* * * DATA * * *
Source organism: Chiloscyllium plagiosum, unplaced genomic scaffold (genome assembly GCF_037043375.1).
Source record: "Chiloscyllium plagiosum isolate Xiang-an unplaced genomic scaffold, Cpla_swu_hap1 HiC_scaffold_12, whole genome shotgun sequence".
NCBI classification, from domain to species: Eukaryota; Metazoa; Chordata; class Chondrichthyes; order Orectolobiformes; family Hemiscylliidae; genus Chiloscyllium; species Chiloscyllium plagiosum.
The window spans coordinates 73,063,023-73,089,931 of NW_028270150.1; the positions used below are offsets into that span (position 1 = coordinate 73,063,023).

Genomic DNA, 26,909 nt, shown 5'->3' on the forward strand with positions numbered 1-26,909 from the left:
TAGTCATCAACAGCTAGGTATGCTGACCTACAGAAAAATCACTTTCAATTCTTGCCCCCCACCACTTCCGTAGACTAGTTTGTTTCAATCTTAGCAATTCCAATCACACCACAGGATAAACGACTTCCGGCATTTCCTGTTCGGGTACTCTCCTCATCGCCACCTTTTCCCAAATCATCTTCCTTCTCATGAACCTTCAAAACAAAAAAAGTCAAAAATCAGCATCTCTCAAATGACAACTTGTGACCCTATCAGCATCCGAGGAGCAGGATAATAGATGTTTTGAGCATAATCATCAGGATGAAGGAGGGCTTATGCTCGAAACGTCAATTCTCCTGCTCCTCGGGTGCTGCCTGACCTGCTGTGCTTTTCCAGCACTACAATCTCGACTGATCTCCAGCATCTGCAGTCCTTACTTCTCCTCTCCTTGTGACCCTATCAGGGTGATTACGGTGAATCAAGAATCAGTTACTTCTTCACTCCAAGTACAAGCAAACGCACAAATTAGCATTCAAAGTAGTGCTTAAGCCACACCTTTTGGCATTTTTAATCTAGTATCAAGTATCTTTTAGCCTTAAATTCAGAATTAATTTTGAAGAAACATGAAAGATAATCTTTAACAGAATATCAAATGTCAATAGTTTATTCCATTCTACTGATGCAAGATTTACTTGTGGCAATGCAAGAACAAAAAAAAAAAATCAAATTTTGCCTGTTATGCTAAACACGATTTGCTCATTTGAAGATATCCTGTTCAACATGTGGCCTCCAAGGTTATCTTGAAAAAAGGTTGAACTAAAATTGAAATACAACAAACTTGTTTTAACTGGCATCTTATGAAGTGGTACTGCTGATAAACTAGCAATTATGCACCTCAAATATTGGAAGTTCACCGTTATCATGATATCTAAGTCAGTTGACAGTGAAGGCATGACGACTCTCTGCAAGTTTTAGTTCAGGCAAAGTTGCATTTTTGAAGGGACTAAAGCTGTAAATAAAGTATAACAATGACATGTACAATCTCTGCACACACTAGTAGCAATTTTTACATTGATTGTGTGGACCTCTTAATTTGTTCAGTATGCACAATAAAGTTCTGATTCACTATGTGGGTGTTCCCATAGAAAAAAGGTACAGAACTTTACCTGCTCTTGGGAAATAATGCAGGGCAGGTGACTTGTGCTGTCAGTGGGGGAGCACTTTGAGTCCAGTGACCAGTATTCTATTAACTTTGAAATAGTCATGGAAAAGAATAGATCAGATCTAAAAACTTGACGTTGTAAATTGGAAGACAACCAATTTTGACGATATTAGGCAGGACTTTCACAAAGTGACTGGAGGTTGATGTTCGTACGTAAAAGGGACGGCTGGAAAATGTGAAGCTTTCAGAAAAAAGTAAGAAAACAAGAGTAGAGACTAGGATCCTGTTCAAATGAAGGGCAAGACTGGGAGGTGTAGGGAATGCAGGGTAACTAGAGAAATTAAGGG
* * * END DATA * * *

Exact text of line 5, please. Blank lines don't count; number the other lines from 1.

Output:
Genomic DNA, 26,909 nt, shown 5'->3' on the forward strand with positions numbered 1-26,909 from the left: